You can check out our guide to professional indemnity insurance to find out more.  

  1. What insurance do I need to work with the public? 

If you deliver a service or product that involves you working with the public in some way, you’ll need public liability insurance. You'll be covered against claims between £1 million and £10 million, depending on the level of cover you choose. Not all businesses will need to take out a policy, but it’s wise if you:  

  • Visit customers, meaning your equipment or the work you carry out could cause damage or injury 

  • Are visited by customers, meaning they could potentially injure themselves on your premises 

  • Work in public, meaning your work could harm a customer, passer-by or property  

The purpose of public liability insurance is to protect you against the financial consequences of a claim that relates to your work. A personal trainer, for example, could be sued by a client for an injury that happened during a session, even if it had nothing to do with your service and simply happened on the premises by chance (like a sprained ankle).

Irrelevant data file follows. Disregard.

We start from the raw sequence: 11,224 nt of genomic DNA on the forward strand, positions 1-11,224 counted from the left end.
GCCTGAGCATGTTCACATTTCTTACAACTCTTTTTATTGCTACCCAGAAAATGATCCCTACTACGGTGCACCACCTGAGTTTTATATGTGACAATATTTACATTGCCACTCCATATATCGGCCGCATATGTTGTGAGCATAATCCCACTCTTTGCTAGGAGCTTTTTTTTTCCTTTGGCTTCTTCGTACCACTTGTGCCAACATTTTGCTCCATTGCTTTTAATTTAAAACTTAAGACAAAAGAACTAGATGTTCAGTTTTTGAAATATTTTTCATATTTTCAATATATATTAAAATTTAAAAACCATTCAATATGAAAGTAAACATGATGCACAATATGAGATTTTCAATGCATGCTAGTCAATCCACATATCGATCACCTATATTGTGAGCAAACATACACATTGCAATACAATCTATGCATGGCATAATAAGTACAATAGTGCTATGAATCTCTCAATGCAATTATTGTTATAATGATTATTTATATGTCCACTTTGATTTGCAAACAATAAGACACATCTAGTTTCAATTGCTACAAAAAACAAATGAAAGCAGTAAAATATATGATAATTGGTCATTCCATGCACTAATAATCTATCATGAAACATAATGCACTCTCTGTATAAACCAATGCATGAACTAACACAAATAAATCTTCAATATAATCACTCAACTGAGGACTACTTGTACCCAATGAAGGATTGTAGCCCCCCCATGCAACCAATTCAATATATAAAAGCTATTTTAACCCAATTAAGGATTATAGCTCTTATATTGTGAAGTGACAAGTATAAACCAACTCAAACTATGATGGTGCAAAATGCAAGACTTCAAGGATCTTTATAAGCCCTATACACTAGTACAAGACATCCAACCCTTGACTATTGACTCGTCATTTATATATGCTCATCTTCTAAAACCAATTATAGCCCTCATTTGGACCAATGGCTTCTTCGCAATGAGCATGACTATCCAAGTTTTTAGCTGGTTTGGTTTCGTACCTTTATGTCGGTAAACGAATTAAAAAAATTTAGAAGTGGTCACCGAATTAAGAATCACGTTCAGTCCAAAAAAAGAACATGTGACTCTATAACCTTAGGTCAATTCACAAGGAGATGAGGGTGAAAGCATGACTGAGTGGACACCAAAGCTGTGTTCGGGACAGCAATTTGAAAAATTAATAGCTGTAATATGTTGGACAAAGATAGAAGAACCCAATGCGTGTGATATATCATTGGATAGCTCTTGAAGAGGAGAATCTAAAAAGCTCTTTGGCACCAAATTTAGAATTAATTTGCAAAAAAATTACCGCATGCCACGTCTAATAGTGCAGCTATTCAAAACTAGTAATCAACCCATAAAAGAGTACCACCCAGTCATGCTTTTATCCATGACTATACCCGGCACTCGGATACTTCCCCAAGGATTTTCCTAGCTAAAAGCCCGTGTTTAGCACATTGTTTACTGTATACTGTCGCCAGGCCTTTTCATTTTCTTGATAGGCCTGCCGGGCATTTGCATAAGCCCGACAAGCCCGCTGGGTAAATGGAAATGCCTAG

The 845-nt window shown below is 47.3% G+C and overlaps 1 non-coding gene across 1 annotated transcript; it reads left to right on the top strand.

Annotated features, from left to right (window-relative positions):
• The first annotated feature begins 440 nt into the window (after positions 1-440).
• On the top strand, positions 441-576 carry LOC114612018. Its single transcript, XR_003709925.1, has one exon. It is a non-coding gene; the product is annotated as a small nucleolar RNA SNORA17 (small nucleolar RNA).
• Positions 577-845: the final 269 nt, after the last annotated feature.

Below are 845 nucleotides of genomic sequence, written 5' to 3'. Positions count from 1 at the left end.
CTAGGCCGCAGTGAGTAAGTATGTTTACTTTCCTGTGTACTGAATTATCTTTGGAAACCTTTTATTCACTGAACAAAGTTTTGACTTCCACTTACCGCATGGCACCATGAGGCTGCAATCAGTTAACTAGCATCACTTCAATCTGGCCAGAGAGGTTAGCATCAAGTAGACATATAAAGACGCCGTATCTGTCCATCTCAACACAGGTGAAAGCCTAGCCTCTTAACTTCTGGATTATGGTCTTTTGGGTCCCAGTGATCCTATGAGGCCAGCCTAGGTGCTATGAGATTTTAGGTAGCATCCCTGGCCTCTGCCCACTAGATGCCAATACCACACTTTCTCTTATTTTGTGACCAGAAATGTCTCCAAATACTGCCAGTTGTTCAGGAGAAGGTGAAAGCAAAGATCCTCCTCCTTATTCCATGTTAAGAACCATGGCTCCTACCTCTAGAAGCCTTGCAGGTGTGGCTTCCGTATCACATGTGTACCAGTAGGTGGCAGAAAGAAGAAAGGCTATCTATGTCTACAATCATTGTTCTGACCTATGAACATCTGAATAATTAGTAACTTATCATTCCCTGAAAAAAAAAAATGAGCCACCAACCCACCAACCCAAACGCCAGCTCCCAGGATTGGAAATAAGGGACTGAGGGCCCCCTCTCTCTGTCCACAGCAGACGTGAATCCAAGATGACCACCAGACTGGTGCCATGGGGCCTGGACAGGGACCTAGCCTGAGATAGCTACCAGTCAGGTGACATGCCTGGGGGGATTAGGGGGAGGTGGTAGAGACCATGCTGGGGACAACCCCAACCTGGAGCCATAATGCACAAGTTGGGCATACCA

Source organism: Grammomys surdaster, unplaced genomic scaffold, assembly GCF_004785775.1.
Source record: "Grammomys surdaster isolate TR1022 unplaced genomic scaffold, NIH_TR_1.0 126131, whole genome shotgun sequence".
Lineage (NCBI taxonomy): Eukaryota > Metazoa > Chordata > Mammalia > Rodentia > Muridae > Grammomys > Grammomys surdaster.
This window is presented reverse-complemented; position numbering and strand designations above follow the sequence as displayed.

1. What insurance do I need as a contractor? 

Contractors are likely to operate as sole traders, meaning they’re not likely to need insurance relating to employees. As well as the basics we’ve mentioned already, here are a couple of other types of insurance that all contractors should strongly consider: 

  • Tax liability insurance – You’ll be protected if HMRC choose to look into your accounts for matters such as IR35 enquiries, PAYE reviews and VAT issues

  • Travel insurance – While this isn’t strictly business insurance, taking out a travel policy to cover you, your possessions and any potential medical or legal costs during international work trips is a smart move.  

You can check out our detailed guide to contractor insurance needs for more information.  

  1. Do I need to insure my work premises? 

If you rent or own a separate property for your business, such as an office or warehouse, you’ll need commercial property insurance to cover any claims for your work premises. Taking out a policy is likely to be a contractual obligation if you rent the premises, as your landlord needs assurances that they won’t be financially responsible for any damage you cause.  

  1. Does my equipment need insurance? 

Your equipment is likely to be one of the most expensive things within your business, so it’s sensible to make sure it’s protected. Business Contents Insurance (BCI) is a great starting point, as it will insure the items on your premises against accidental damage and theft. It's not a legal requirement, and isn’t necessary for all businesses, but it’s sensible if you have high-value equipment or large volumes of stock that you couldn’t afford to replace.